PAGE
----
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September, 2017

OATA Summer 2017 Report

Ontario was pleased to host the CATA Conference held at the amazing destination, Niagara Falls. OATA had its new 10 x 10 ft display ready to welcome all to the convention. We were thrilled to see that without any collaboration, both CATA and OATA had picked the metaphor of crossing a finish line to highlight the AT role in delivering health care for the daily pursuit of athletic lifestyles. Talk about validation!!

The OATA decided to fold its own annual conference into the CATA event holding our AGM and first Town Hall following CATA’s and having our Founder’s Award (Dr. Jamie Laws, 2017) be presented at the CATA Gatorade Award ceremony. It all worked out well.

We at the OATA believe the high (record) attendance numbers for this year’s CATA conference was due in large part to our concerted push to increase attendance from those members in GTA and across-the-province. It was wonderful to listen to OATA seasoned practitioners and educators deliver compelling sessions. Ann Hartley appeared to scare everyone with the growing threat of Lyme’s disease in Ontario and Canada and then made us go cross-eyed with visual assessment tests. Laura Leslie challenged us by showing WWE wrestling moves to assess Positional Vertigo.

The presentations served to again remind us that the roles of Athletic Therapists are diverse, challenging and at the same time rewarding. Seeing the possible roles Athletic Therapists can play, such as helping a person that was homeless and in the depths of personal despair to become the World Champion in Ultra-marathon in a very short time reminds all Athletic Therapists that we are a vital cog in the healthcare machinery of Canadians across Canada.

From an Ontario perspective, we were able to introduce to the Presidents of the Provincial Chapters a new partnership with mdBriefCase –  the number one online provider of continuing education and certificate level courses – that resulted in production of a concussion management e-learning program delivered mostly to family physicians featuring AT concussion expertise. It was something of a coup for the OATA to be included within the mdBriefCase umbrella of courses. This online 4-hour course targeting family physicians is accredited by the Canadian College of Family Physicians. OATA created the content and filmed both Clinical and On-field assessment scenarios. This online interprofessional program features a custom AT module outlining specific competencies related to Athletic Therapists. Be sure to check it out!!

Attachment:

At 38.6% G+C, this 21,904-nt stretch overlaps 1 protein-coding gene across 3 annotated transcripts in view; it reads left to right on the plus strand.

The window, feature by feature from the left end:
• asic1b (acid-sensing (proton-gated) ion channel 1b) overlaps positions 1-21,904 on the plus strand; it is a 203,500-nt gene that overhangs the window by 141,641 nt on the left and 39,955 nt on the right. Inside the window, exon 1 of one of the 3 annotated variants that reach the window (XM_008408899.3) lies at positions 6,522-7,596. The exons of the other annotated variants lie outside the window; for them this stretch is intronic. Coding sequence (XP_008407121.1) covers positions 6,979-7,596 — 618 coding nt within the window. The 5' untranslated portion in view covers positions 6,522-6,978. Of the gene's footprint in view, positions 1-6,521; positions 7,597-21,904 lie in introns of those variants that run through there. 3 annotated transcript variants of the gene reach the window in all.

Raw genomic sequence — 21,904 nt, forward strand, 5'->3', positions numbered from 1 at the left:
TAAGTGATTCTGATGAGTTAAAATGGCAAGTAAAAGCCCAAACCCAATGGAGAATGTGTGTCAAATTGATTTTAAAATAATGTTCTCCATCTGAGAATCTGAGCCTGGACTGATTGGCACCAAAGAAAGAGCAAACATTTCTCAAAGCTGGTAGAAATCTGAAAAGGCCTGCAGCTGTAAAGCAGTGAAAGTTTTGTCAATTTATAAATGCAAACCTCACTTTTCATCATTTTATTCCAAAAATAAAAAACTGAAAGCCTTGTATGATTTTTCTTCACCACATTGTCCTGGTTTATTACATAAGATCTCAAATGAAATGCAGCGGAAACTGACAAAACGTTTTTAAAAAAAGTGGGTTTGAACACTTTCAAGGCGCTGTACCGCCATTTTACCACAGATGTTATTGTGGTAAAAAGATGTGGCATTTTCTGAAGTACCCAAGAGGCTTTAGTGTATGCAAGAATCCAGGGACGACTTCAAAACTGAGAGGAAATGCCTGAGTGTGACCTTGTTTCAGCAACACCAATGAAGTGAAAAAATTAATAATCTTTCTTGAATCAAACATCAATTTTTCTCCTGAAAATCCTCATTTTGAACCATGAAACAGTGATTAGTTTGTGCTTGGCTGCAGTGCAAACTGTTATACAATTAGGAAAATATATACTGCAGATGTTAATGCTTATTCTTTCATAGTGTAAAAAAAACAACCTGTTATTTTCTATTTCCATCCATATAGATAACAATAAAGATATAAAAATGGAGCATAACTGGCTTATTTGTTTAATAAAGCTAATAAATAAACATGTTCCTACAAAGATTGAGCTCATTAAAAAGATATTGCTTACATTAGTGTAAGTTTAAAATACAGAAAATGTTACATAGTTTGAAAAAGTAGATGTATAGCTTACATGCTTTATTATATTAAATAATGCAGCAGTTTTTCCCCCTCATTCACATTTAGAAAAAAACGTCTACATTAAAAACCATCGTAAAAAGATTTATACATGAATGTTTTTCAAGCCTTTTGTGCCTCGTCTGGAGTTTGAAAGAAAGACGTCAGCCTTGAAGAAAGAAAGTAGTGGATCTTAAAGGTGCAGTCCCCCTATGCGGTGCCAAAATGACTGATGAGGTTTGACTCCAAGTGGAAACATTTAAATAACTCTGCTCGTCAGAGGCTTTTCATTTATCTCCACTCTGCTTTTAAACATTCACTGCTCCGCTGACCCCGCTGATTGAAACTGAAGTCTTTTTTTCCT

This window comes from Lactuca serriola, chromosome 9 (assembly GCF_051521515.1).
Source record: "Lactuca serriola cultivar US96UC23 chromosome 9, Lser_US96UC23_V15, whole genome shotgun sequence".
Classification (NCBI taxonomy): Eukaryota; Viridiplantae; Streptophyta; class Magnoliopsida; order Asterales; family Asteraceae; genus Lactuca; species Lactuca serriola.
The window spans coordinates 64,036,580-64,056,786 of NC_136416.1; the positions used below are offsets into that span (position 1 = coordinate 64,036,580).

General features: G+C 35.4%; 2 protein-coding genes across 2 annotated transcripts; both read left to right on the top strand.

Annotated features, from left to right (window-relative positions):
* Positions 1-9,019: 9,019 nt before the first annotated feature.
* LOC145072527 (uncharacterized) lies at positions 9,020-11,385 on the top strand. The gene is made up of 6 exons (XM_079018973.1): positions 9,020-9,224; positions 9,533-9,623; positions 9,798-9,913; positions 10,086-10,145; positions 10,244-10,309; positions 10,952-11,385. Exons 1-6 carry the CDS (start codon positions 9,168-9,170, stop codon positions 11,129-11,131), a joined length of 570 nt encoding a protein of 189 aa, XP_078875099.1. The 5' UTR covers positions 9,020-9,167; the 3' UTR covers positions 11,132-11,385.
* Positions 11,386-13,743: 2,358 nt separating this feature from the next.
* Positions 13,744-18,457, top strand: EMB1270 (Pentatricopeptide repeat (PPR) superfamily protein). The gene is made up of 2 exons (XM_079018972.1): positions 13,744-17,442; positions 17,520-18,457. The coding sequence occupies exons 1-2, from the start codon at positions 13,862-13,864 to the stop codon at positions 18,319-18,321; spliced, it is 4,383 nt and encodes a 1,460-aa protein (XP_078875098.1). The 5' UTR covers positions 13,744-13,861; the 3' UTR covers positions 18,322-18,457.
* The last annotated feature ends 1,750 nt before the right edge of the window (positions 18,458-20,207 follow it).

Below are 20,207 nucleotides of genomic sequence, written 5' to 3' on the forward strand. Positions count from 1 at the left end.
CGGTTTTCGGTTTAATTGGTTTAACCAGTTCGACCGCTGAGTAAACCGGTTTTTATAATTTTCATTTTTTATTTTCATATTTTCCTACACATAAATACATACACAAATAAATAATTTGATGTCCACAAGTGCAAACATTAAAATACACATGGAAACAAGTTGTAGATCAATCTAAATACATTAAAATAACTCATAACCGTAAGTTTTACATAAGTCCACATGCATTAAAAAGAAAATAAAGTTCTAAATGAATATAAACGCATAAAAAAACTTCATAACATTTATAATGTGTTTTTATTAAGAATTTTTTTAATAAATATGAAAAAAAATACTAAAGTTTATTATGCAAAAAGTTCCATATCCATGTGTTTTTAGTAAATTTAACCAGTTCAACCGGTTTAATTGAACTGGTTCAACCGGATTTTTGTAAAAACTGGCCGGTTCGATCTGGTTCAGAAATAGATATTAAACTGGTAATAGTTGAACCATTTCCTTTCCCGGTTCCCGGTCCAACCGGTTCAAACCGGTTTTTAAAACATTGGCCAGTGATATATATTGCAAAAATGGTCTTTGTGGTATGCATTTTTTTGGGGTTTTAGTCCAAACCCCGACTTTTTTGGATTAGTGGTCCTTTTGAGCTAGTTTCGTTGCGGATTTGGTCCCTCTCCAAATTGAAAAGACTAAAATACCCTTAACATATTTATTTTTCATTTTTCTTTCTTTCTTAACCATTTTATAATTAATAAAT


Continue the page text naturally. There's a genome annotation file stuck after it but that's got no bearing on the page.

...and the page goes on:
This program is a great recognition of our unique skill set and documents those skills, but more importantly, our module will be presented to every doctor in Canada that takes the course. mdBriefCase created a special code MCONoata125 that will, first let Athletic Therapists take the course for a reduced rate of $125 down from the regular rate of $199, but more importantly, it introduces the course to a network of referring physicians so that they can take an accredited program for the reduced rate as well and they will receive 4.5 continuing education credits. CATA members will also receive CEUs (1.8) as the course has been approved by the CATA Education committee. Please visit